Can Judge be the best there ever was
Columnist Loren Else says $360 million is a lot to live up to.
Did you want to be the best at whatever it was you were doing?
I did, and I played all out when I competed in athletics. The result was a few ER visits. My wife wasn't happy about a headfirst slide on a rocky softball field. With blood streaming down my leg, I got the 'Really?' look.
I wanted to be the best in my profession. There's nothing wrong with this ambition if your objective doesn't consume you.
Aaron Judge, the 6-foot7-inch New York Yankee, just signed a $360 million contract to play Major League Baseball for the next nine years. Expectations will be "to the moon and back."
I'm sure most consider that amount of money ridiculous. I imagine Yankees fans will bellow a few choice adjectives at him when he goes 0-for-4 with three strikeouts during a game with the Red Sox.
What will Aaron Judge's story be? Can he be a real-life "Roy Hobbs?"
Roy Hobbs is the fictional baseball player in the novel "The Natural" by Bernard Malamud. Hobbs possessed almost magical hitting skills. Robert Redford played Roy Hobbs in the 1984 movie "The Natural." In the film, Hobbs' persona has a couple of remarkable traits. One was his desire to be the best.
In the movie, Hobbs was asked what he hoped to accomplish? Hobbs responds with, "I want people to see me on the street and say, there goes Roy Hobbs, the best there ever was." That was his goal. As Hobbs' fans know, he got sidetracked along the way.
I hope Aaron Judge is successful. He carries himself in the mold of Yankees heroes that came before him. I never wish for a player to fail, and I never shout at any ballplayer or umpires, for that matter, while attending a game.
It will take a strong individual, mentally and physically, to hold up to those multi-million-dollar expectations. Will Judge have the Hobbs persona to want to be the best, to keep improving, and to stay committed to the game? Where is the incentive to be better when the checks have already been made out?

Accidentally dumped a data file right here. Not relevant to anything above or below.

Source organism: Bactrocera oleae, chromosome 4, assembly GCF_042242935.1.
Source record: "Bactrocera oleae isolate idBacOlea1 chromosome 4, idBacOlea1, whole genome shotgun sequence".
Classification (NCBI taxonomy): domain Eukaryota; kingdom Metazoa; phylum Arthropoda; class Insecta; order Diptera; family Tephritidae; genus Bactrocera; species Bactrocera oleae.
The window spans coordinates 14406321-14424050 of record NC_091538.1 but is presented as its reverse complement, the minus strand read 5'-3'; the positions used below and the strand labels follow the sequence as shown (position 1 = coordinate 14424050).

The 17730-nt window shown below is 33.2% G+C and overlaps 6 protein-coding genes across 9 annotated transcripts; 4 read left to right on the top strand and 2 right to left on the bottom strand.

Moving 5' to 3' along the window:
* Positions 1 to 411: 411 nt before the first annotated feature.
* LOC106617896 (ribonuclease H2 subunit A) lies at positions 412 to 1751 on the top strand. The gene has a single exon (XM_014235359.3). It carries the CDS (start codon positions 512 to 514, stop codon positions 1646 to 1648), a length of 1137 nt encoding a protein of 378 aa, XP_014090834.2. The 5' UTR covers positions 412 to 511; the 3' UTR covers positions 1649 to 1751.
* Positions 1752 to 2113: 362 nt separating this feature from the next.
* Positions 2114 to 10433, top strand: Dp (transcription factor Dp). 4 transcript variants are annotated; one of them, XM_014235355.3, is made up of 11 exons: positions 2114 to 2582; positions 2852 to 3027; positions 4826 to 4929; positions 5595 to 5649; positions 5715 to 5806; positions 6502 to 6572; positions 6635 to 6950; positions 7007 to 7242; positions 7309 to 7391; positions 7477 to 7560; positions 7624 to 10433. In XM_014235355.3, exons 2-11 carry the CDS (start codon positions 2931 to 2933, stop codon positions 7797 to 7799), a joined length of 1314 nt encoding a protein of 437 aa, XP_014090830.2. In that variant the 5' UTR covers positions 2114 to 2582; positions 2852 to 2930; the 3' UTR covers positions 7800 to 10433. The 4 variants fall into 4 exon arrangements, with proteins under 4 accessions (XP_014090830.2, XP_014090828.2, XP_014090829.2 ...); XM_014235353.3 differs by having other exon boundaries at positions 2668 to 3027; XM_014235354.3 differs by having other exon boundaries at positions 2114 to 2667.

My advice to Judge is to stay focused on baseball, be a role model, and share his good fortune with those causes he cares about. He already has an All Rise Foundation, which is outstanding. He has started down the correct path, but his future will be filled with overwhelming obligations and demands from many.
Being a man about town literally destroyed the career of Yankees great Mickey Mantle.
Another emotional scene in "The Natural" movie is Hobbs, in a batting slump, and after swinging and missing at two pitches, feels a presence, a spirit in the crowd. He steps out of the batter's box and looks toward the crowd but can't see or understand what he senses, but it's inspiring and uplifting.
Hobbs then crushes a game-winning home run and finds out that his hometown sweetheart, the woman he has never stopped loving, was in the crowd. Whether we are ballplayers, nurses, teachers or whatever your profession is, we need help. We need support and love. Someone we can share our troubles, worries and our joy with.
I read that Judge is married. He is close to his parents. This is important. He needs to surround himself with longtime friends and family. With $360 million coming his way, he needs honorable people he can trust, and people who will support his well-being in this burden he will carry.
The great Yankees player Yogi Berra said, "Love is the most important thing in the world, but baseball is pretty good, too."
I hope Judge can stay grounded — hard to do at $40 million a year. I saw this saying on a T-shirt: “Run out on that field like you’re eight years old and it’s time for recess.” That will keep you grounded.
Loren Else lives in Rochester and also writes the Post Bulletin’s “Day in History” column. Send comments and column ideas to Loren at email@example.com .